I live in a place where history is a constant companion. There is no place where this isn’t true, but York, and Yorkshire in general feels haunted, submerged in the past, and this inspires me. Sometimes I don’t even have to imagine it– it manifests itself, like this summer afternoon at the abbey ruins of Rievaulx when these minstrels created what felt like, in the words of Hakim Bey, a temporary autonomous zone.
Today is the feast day of Saint Peter in Chains, and the glorious York Minster is dedicated to this original Houdini. I’m going to walk to the minster today and think on all the miraculous escapes in my life! A day to not only celebrate shaking off the fetters of whatever holds us back, but it’s also a time to let things come to fruition– help them rise, like yeast in bread. It is Lammas, or as the Anglo Saxons called it hlaf mas or “loaf-mass”– a celebration of the first fruits of the harvest, a baking of the magic bread.
I’m not much of a baker. Sometimes I wish I knew how to fire ceramic beads in a kiln– clay instead of grain– now there’s a magic bread.
I have begun to incorporate small ceramics in some designs, like the Kitchen Witches’ pentagram ring, above. I make these in many colours, but perhaps my favourite colour is the raku pottery– which is an ancient Japanese style of firing which allows for “happy accidents”– the colour takes on hues of a stormy sea or iron rich silt or even blood. I like to imagine that the fire makes up its own mind what the colour will be! In a way, that symbolises the creative process for me.
In the Middle Ages, when people lived by the seasons, the wheat stores were running low, and the new harvest and the first breads baked with it meant that the season of plenty was beginning again.
Ironically, this is true for my own business (and retail businesses in general!) The summer months are slow and I’m busy making for the time when the harvest begins again– late summer and then into the intensely busy winter holidays.
I’ve been making lovely new pieces that I’ll roll out over the next few weeks– this is my magic bread. What’s yours?
The intricacies of illuminated manuscript borders have long been an influence on the work I make– before I made jewellery I was a painter, and my eye was trained looking at the wonderful examples of these magical texts at the Getty museum in California. There was something incongruous about these very old texts in this modern, less-than-intimate museum. Maybe that added to their power. Now I live in a medieval city, a place that often looks like something from these texts. I recognise the pastoral space, the tiny rooms, the changing seasons.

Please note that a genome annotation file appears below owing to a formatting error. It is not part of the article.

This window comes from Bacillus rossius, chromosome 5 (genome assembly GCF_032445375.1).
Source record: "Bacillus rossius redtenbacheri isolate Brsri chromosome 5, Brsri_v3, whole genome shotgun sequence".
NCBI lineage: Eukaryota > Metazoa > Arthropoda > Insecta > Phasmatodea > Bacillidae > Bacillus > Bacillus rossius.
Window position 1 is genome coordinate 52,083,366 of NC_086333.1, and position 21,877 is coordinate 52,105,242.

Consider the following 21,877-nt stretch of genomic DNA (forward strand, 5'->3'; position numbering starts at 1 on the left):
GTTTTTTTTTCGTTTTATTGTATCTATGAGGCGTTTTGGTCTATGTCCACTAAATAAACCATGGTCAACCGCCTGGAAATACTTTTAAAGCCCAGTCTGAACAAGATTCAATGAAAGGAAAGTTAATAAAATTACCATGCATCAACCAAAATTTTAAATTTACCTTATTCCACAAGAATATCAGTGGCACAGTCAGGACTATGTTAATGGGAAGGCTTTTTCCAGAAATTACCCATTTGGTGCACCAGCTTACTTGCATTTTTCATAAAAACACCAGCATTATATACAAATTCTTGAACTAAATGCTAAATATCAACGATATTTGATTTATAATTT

Below are ear chains designed for a special client– they hang from 5 piercings in the ears, like garlands. They were inspired by the floral borders of books of hours like the one pictured above.
I was moved by this photo of London, taken from space in 2003. It’s an exit wound in a skrying mirror, a conflagration of angels or countless corpse-lights over the cosmic fens.
London from this vantage seems ageless, eternal. It appears as a vortex of light, but this is illusion. As the will-o-wisp lures the traveler to the marsh, so is the lure of London. This is not light but molten lucre. Crystallized greed.
What can one do but be bled dry by it, reassured only that it’s ever been so, at least as long as the land were London. I marvel at the middle-English poem London Lickpenny, which takes you through a tour of London, the narrator repeating the lament that without money he won’t prosper. Totally broke, he wanders amid all the “gay gere” for sale: fine felt hats, spectacles for reading, mackerel, strawberries and sheep’s feet. He’s jostled and cursed in Billingsgate, and he can buy a pint but can’t afford to eat in the pub, so he goes away hungry. In the beginning of the poem he has his hood stolen in Westminster, only to find it for sale again amongst the stolen goods in Cornhill, but he can’t afford to buy it back. He has no peace until he gets himself to Kent.